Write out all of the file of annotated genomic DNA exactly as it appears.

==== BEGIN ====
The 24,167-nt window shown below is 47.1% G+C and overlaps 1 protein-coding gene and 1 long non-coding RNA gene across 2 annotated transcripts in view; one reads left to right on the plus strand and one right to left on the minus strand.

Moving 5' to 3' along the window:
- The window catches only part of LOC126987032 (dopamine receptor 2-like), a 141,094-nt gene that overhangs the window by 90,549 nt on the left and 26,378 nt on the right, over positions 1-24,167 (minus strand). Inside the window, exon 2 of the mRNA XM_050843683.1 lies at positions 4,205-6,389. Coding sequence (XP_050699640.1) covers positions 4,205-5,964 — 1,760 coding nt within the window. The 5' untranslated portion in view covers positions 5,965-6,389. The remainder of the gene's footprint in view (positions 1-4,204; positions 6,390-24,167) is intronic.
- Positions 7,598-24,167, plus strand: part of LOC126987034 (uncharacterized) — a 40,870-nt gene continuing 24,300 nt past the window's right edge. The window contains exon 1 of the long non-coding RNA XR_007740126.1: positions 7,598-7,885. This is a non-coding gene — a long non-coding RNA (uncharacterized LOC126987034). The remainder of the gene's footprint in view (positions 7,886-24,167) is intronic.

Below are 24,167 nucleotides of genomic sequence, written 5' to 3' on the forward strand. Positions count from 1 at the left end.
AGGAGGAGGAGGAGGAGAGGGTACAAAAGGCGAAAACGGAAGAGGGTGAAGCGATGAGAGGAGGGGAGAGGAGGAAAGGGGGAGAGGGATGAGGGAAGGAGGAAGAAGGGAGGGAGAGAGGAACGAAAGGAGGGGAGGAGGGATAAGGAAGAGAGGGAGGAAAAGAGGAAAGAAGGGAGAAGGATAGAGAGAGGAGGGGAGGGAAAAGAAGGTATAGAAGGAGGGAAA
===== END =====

The 24,167-nt window shown below is 47.1% G+C and overlaps 1 protein-coding gene and 1 long non-coding RNA gene across 2 annotated transcripts in view; one reads left to right on the plus strand and one right to left on the minus strand.

Moving 5' to 3' along the window:
- The window catches only part of LOC126987032 (dopamine receptor 2-like), a 141,094-nt gene that overhangs the window by 90,549 nt on the left and 26,378 nt on the right, over positions 1-24,167 (minus strand). Inside the window, exon 2 of the mRNA XM_050843683.1 lies at positions 4,205-6,389. Coding sequence (XP_050699640.1) covers positions 4,205-5,964 — 1,760 coding nt within the window. The 5' untranslated portion in view covers positions 5,965-6,389. The remainder of the gene's footprint in view (positions 1-4,204; positions 6,390-24,167) is intronic.
- Positions 7,598-24,167, plus strand: part of LOC126987034 (uncharacterized) — a 40,870-nt gene continuing 24,300 nt past the window's right edge. The window contains exon 1 of the long non-coding RNA XR_007740126.1: positions 7,598-7,885. This is a non-coding gene — a long non-coding RNA (uncharacterized LOC126987034). The remainder of the gene's footprint in view (positions 7,886-24,167) is intronic.

Below are 24,167 nucleotides of genomic sequence, written 5' to 3' on the forward strand. Positions count from 1 at the left end.
AGGAGGAGGAGGAGGAGAGGGTACAAAAGGCGAAAACGGAAGAGGGTGAAGCGATGAGAGGAGGGGAGAGGAGGAAAGGGGGAGAGGGATGAGGGAAGGAGGAAGAAGGGAGGGAGAGAGGAACGAAAGGAGGGGAGGAGGGATAAGGAAGAGAGGGAGGAAAAGAGGAAAGAAGGGAGAAGGATAGAGAGAGGAGGGGAGGGAAAAGAAGGTATAGAAGGAGGGAAA